The endless mazes of canals and waterways are still filled with colorful trajineras (typical boats). These man-made island farms are a past reclamation project of the lands of the 14th century Aztec Empire that continue to feed the people of Mexico. When the Aztecs began to build they realized that there was not enough land to expand, the valley of Mexico was covered by five large lakes. In the center of the city they built bridges and footbridges to connect the land, and in the more remote areas they used chinampas to create floating gardens that could be used for agriculture, animal husbandry, hunting and foraging. The ingenious technique of cultivating in water allowed the Aztecs to sustain their growing empire.
The result was a floating city, floating farms full of nature and agile canoes ready to transport people.
Today, hundreds of tourists fill the canals of Xochimilco to enjoy a unique experience where vendors offer grilled corn, micheladas, sombreros, agriculture, typical products, music and art.
Mexico is located in North America. It has an area of 1,964,375 km2 with a population density of 66 inhabitants per km2. The variety of flora and fauna that Mexico presents is originated by its different ecosystems, such as; humid and dry jungles, lakes, deserts, and forests. It has aquatic and terrestrial plant species, and it is worth mentioning the numerous cactus landscapes that characterize it. The surprising variety of fauna in Mexico presents us with endemic species, such as the vaquita porpoise. One of the most surprising animals is the monarch butterfly.
Regarding the world of olive oil, Mexico currently has 20,402 hectares of olive groves. It ranks twenty-ninth in the world in terms of cultivated area, twenty-eighth in olive oil production and nineteenth in table olive production.
Of the total production, 44.5% corresponds to olive oil and 55.5% to table olives. With respect to cultivation, intensive cultivation predominates very significantly (45.3%), followed by traditional cultivation (44.1%), and lastly, super-intensive cultivation (10.6%). Of the total cultivation, 60.2% is rainfed and the remaining 39.8% is irrigated.
It produces 2,500 tons of olive oil, of which 500 tons are marketed to other countries. Of the total oil produced, 70% belongs to a higher quality oil (virgin or extra virgin), the remaining 30% belongs to a lower quality oil such as lampante olive oil. In addition, it produces 17,330 tons of table olives, of which 5,000 tons are marketed to other countries.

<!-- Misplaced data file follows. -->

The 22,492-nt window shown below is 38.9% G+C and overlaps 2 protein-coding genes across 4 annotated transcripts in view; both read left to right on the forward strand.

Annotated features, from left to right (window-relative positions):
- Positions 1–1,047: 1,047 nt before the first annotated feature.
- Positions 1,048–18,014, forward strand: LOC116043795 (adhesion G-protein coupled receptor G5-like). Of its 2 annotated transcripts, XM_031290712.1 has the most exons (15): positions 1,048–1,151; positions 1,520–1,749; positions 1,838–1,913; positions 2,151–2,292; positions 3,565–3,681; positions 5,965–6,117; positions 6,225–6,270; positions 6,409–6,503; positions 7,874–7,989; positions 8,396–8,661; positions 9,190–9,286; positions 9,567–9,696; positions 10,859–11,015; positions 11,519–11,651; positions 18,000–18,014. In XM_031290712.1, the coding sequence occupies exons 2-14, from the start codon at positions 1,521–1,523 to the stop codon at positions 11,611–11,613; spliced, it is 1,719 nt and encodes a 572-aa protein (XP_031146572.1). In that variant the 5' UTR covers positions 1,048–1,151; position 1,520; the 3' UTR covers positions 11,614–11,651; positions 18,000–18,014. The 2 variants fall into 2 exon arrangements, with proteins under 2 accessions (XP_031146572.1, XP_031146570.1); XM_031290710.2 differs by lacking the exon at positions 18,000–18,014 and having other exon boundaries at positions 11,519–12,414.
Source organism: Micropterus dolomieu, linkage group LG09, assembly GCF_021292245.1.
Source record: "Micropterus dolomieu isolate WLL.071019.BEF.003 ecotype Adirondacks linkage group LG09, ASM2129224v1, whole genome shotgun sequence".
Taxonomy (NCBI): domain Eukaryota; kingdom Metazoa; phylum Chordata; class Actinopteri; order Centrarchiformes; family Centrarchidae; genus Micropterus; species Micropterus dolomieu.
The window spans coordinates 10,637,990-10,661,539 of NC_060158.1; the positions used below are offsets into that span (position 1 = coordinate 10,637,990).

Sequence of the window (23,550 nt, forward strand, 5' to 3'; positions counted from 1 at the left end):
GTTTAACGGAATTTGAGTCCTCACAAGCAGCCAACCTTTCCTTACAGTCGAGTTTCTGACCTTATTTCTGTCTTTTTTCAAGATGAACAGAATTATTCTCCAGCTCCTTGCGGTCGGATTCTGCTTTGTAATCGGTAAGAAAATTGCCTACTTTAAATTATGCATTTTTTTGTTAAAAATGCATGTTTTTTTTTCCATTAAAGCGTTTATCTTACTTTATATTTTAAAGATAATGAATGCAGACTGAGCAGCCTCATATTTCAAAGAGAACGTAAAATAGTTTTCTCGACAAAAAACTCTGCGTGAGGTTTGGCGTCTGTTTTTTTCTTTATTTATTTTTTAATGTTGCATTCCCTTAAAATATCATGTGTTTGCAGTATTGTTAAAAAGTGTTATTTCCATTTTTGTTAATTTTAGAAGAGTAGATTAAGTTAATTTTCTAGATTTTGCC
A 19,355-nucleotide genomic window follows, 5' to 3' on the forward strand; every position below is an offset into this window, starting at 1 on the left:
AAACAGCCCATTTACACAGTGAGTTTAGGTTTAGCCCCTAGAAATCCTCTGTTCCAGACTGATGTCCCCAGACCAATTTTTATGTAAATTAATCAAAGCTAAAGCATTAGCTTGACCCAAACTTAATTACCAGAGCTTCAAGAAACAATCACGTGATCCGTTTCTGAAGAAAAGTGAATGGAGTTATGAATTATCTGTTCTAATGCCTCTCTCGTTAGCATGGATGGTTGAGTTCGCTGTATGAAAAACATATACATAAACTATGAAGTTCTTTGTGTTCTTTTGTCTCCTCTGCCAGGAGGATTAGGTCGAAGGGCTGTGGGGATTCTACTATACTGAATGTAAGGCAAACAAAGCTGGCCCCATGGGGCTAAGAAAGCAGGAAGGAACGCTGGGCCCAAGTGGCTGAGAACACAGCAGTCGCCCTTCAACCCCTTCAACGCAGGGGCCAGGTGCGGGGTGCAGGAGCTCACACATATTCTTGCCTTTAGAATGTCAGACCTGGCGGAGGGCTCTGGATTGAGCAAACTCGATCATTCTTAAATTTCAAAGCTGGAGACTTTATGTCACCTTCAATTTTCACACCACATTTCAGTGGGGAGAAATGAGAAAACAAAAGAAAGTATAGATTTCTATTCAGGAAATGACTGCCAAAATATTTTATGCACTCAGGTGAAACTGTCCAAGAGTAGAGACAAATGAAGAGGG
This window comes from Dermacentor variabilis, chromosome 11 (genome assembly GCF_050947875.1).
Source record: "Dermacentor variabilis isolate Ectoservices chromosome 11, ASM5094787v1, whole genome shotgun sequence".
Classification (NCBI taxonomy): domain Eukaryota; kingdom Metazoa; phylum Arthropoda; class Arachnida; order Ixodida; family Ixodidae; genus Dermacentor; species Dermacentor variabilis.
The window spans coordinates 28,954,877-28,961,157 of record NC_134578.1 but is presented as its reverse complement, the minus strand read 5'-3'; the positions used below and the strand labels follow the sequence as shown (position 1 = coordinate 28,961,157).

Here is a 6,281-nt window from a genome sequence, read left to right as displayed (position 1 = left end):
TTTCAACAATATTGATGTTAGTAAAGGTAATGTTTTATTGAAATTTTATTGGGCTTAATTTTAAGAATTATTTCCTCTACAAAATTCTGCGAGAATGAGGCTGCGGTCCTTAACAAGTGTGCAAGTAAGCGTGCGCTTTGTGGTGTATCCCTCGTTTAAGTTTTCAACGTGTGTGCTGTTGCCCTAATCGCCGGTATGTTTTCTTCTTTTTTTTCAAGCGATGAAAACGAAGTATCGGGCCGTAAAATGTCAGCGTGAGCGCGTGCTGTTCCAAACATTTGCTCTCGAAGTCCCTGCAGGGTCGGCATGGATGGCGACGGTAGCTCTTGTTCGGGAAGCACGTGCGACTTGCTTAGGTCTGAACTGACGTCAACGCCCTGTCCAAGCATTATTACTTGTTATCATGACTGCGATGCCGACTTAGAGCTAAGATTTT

Mexico has 224 olive grove plots, which have an average size of 90.90 hectares. Per hectare, 0.275 tons of oil is obtained per hectare, as well as 1.530 tons of table olives per hectare.
There are 15 olive mills and 13 oil presses. The turnover of the olive oil sector in this country is 24.59 million euros, which translates into 593,949 actual working days.
Of the total animal and vegetable fats consumed in Mexico, olive oil consumption accounts for 0.5%, or 16,000 tons of olive oil.
As for the consumer profile, it is consumed by women more than men, with 51% and 49%, respectively. With respect to age, the older the population is, the higher the percentage of olive oil consumers, predominantly people between 50 and 65 years of age with 45%.
According to the family structure, its consumption is higher and equal in middle-aged families with children and without children (30%), followed by young families with children (20%). Those with a medium-low income level consume more olive oil than those with a low income, and to a lesser extent those with a high income. The consumption of olive oil among people with a medium income is 60%, 30% among those with a low income and 10% among those with a high income.
With respect to the percentage of olive oil consumption according to the level of academic education, it is significantly noticeable that those people who have higher education (university), consume olive oil in a higher proportion than those who have practically no education at all.
According to the type of olive oil, more than 45% consume olive oil, followed by extra virgin olive oil at 41%. In terms of packaging, in Mexico, more olive oil is consumed in PET containers (77%), followed by glass containers (18%). The use of olive oil in Mexico is more for raw oil (40%), followed by cooking (35%), grilling (15%), and the lowest use is for frying food (10%).
In terms of the establishment where the oil is purchased, supermarkets predominate (40%), followed by hypermarkets and others such as oil mills, bottling plants, bars, and other points of sale (25%).
In addition, 76% of the people who consume olive oil in Mexico do so within their own homes, the remaining 24% outside the home. Outside the home, the establishments where this consumption predominates are hotels (40%) and restaurants (30%).